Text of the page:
No, the director of the original 1980s Little Mermaid Disney film isn’t ‘anti-woke’

Co-director of The Little Mermaid John Musker has said Disney films possibly need a “course correction” to make sure they continue to put the story at the heart of every movie.

Musker, 70, who has directed some of the most universally loved animated films, including Aladdin, Moana, and Hercules, as well as the original 1989 The Little Mermaid, has suggested that Disney films could be improved by focusing on the story rather than “agendas”.

His comments have been delightedly pounced on by many right-wing commentators who regularly complain that “Disney is woke now”, or that the “queer agenda” is ruining Disney films in some way.

However, John Musker’s actual wording was much less critical and inflammatory than some headlines have suggested. In fact, he’s previously said that he’d be open to seeing a lesbian Disney princess in the future.

According to Variety, he told Spanish publication El País: “They need to do a course correction a bit in terms of putting the message secondary, behind entertainment and compelling story and engaging characters.

“The classic Disney films didn’t start out trying to have a message. They wanted you to get involved in the characters and the story and the world, and I think that’s still the heart of it.”

‘You don’t have to exclude agendas’

“You don’t have to exclude agendas, but you have to first create characters who you sympathise with and who are compelling,” Musker said.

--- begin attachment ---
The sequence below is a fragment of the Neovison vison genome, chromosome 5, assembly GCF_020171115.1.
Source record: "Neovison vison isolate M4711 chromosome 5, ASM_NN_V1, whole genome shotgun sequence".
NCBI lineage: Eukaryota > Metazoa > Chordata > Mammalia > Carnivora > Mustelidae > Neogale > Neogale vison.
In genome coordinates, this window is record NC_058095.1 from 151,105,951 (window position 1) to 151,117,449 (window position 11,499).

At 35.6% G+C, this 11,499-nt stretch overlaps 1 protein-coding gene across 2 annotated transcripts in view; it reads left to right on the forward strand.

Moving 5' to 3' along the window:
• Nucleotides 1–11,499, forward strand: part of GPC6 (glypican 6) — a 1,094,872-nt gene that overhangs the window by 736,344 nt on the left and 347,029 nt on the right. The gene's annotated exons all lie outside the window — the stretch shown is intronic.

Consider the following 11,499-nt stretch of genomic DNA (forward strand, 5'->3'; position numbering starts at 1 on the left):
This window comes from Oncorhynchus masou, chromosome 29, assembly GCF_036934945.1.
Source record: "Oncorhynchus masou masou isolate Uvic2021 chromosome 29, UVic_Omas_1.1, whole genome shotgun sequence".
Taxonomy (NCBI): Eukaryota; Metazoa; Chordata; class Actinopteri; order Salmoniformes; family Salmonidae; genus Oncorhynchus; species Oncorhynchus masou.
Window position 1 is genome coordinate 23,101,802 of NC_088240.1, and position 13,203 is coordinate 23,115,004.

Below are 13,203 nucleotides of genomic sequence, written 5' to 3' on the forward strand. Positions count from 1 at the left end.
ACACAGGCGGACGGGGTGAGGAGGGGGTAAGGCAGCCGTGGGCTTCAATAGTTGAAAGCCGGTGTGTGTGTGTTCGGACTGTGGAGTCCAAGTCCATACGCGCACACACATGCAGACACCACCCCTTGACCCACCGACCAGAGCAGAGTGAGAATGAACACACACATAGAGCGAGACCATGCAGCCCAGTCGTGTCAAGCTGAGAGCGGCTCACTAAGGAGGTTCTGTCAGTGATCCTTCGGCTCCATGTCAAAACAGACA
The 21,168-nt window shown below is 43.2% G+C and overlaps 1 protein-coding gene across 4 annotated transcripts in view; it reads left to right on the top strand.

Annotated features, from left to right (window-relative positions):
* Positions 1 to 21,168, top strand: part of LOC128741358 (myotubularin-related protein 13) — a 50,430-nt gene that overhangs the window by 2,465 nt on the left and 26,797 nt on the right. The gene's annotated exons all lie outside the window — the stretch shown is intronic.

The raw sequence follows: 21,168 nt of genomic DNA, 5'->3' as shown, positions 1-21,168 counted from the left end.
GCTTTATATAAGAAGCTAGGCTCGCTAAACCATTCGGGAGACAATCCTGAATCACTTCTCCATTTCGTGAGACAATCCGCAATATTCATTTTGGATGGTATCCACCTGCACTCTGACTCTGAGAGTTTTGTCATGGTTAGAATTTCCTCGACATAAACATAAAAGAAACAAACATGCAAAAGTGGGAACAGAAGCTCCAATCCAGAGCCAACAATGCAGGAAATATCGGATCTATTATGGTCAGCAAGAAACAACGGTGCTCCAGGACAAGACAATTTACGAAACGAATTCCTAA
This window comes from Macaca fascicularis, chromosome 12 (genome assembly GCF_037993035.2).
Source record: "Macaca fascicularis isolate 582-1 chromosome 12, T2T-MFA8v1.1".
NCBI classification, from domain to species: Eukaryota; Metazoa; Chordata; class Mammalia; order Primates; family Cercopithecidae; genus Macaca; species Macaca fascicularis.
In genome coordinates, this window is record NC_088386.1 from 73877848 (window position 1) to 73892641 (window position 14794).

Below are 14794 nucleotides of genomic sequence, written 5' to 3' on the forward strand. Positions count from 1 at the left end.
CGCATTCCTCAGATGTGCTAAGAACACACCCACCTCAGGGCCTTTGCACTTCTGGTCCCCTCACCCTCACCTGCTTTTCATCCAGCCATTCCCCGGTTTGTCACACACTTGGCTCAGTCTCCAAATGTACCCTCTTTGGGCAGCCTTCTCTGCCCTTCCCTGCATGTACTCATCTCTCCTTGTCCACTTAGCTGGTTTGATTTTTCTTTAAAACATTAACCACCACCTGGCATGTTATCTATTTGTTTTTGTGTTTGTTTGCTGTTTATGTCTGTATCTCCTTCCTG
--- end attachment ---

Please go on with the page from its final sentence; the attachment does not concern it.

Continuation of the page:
Speaking of “agendas”, it’s probably worth noting that Hans Christian Andersen’s fairytale was inspired by his own queer heart-break. When he wrote the story in the 1800s, he’d been trying, and failing, to win the attentions of one Edvard Collin, the son of Andersen’s patron, Jonas Collin. The frustration he felt led to the frustration you see embodied in Ariel, as she yearns for someone (initially) unavailable.

Johun Musker (R) and John Clements worked together on The Princess and the Frog. (JIMI CELESTE/Patrick McMullan via Getty Images)

The casting of Halle Bailey, a Black singer and actor, years later, in the updated version of The Little Mermaid, caused a similar backlash with the hashtag #NotMyAriel taking hold of X/Twitter trends. 

Bailey opened up about the racist backlash she received and revealed that her mentor and friend Beyoncé helped her through the difficult time.

John Musker, who also worked with Ron Clements on The Princess and the Frog also made it clear that the introduction of Disney’s first Black princess in the 2009 film wasn’t them trying to be “woke”, despite it causing controversy.

Furthermore, Clements has previously said he and Musker would be open to the idea of a lesbian or bisexual princess, which may trouble the “anti-woke” media outlets who are currently celebrating Musker’s recent comments.

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